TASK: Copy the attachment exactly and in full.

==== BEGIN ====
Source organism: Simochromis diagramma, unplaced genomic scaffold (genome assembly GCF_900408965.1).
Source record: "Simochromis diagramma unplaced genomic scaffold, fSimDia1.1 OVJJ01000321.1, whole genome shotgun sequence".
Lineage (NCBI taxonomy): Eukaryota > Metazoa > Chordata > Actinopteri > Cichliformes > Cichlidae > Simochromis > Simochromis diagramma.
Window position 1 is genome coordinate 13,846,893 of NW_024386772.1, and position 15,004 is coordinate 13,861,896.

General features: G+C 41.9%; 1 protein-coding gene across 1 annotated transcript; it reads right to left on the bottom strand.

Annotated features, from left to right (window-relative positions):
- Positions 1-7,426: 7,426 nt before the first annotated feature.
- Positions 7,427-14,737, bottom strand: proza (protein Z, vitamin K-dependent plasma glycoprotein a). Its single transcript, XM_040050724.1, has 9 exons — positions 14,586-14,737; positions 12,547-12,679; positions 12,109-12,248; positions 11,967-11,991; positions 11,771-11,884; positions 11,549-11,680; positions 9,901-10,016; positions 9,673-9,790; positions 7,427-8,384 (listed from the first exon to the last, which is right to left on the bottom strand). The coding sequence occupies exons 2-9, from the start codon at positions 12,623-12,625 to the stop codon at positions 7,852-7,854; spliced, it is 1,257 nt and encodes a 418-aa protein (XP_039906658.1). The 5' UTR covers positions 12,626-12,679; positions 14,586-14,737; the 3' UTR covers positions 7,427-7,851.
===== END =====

Source organism: Simochromis diagramma, unplaced genomic scaffold (genome assembly GCF_900408965.1).
Source record: "Simochromis diagramma unplaced genomic scaffold, fSimDia1.1 OVJJ01000321.1, whole genome shotgun sequence".
Lineage (NCBI taxonomy): Eukaryota > Metazoa > Chordata > Actinopteri > Cichliformes > Cichlidae > Simochromis > Simochromis diagramma.
Window position 1 is genome coordinate 13,846,893 of NW_024386772.1, and position 15,004 is coordinate 13,861,896.

General features: G+C 41.9%; 1 protein-coding gene across 1 annotated transcript; it reads right to left on the bottom strand.

Annotated features, from left to right (window-relative positions):
- Positions 1-7,426: 7,426 nt before the first annotated feature.
- Positions 7,427-14,737, bottom strand: proza (protein Z, vitamin K-dependent plasma glycoprotein a). Its single transcript, XM_040050724.1, has 9 exons — positions 14,586-14,737; positions 12,547-12,679; positions 12,109-12,248; positions 11,967-11,991; positions 11,771-11,884; positions 11,549-11,680; positions 9,901-10,016; positions 9,673-9,790; positions 7,427-8,384 (listed from the first exon to the last, which is right to left on the bottom strand). The coding sequence occupies exons 2-9, from the start codon at positions 12,623-12,625 to the stop codon at positions 7,852-7,854; spliced, it is 1,257 nt and encodes a 418-aa protein (XP_039906658.1). The 5' UTR covers positions 12,626-12,679; positions 14,586-14,737; the 3' UTR covers positions 7,427-7,851.